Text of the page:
Saturday, May 26, 2012

Don't Trust the B---- in Apartment 23 still not trusthworthy

Don't Trust the B---- in Apartment 23 brings its super short, seven episode, freshman run to an end this week with "Shitagi Nashi." It's an interesting end to the initial arc, with June (Dreama Walker) finally finding her new, hard-hitting lifestyle catching up to her. See, since she has befriended Chloe (Krysten Ritter), she has taken to doing what the cool kids do, which involves a lot of drinking. And poor June's liver isn't equipped to handle such copious amounts of alcohol. In a surprisingly realistic development, this lands June in the hospital, where she has to get her stomach pumped.

Many shows would not take the time to do this plot. At first, it may seem strange that Don't Trust The B---- is the type of series that would pay attention to what would really happen, when plenty of others let their characters do whatever they want without consequence. Then again, a large part of the draw of Chloe's character is her outrageousness. Seeing June go down trying to follow in her footsteps makes total sense, from that perspective, and helps play up who Chloe is.

Even better, Chloe and James (James Van Der Beek) continue throughout the episode to think June is faking her illness. Of course they do; that is a scheme they would totally use to trick someone. They don't care about others. It's a little odd they even care about June, but apparently, she has managed to get inside of their exclusive bubble. So, while taking the path of June being hospitalized may be realistic, the reaction that comes after doesn't quite gel with everything else shown about the characters thus far.

Don't Trust The B---- is a study of contradiction in its characters. It's about a girl with good morals who goes wild, struggling with two opposing sides of herself. It's about an actor, working desperately to stay relevant and escape his past. And it's about another girl who has major insecurities, and lives loudly to try to overcome that uncertainty be being as large a personality as possible.

Insecure, Chloe definitely is. "Shitagi Nashi" finds her grow jealous after June replaces her as the subject of a comic. June, true to her homey charm, does her best to make Chloe feel better, cementing the friendship they have developed. Believe it or not, it actually feels strange to see Chloe laid bare a little bit. Obviously, something is behind the front she puts up. But her cover is so effective that it's only in retrospect when one begins to truly wonder what makes her the way she is. This episode is the first true attempt to delve into this matter.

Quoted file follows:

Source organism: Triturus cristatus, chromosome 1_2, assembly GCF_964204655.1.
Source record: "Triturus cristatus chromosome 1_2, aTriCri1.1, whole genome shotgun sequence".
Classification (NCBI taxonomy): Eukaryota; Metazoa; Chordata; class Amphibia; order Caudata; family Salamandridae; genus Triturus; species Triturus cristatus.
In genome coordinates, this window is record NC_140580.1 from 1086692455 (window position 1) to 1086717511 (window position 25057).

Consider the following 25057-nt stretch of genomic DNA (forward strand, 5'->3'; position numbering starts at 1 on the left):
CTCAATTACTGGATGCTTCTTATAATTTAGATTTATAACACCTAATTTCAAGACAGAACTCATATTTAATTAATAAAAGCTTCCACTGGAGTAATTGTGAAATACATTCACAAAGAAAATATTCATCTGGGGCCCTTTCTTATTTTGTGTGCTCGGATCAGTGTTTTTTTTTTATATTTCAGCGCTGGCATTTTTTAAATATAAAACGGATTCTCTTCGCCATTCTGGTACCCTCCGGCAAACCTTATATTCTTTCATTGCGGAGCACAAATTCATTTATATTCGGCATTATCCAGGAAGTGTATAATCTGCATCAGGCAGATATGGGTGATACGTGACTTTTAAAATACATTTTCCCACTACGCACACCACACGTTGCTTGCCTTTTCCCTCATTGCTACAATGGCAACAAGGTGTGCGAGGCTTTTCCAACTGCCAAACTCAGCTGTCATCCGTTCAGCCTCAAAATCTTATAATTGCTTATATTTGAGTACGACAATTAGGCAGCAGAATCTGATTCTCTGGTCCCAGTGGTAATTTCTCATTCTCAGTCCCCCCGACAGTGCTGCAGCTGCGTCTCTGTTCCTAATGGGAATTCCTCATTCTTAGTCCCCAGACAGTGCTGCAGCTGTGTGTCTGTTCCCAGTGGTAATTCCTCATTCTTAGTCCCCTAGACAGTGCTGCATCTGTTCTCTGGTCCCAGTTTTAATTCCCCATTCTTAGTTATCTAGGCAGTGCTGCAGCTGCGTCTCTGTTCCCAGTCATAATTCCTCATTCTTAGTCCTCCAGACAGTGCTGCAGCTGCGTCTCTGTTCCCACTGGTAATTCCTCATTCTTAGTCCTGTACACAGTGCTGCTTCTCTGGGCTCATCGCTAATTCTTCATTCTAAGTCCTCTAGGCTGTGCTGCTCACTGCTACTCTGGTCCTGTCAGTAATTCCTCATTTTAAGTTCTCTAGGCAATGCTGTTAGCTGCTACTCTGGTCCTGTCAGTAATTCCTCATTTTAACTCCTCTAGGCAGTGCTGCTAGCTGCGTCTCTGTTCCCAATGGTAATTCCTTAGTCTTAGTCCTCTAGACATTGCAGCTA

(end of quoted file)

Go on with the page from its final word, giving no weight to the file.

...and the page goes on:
While there are more than three main characters, only a trio of players are essential to the plot of the show, while the rest are more in a supporting role. Rounding out this threesome is James, who in "Shitagi Nashi" feuds with Dean Cain (himself) when he realizes Dean's Dancing With the Stars dressing room is six inches bigger. The DWTS arc has been quite amusing, really giving James a chance to play with his arrogance and narcissism. It's one of the most ridiculous, and funny, stories he's been given yet, and he nails it, as usual! Hopefully, it will continue into next season, and parts of the competition shown.

It's hard to judge Don't Trust the B---- in Apartment 23 yet, as it still isn't clear where it's going. However, many series stumble a bit in the first season, and with the way the three main actors really sell their schtick week after week, there is definitely something here. Cartoonish, yes, but in an amusing way. It'll be interesting to see what they do with the second season.

Don't Trust the B---- in Apartment 23 will return to ABC next fall. Article first published as Don't Trust the B---- in Apartment 23 still not trusthworthy on

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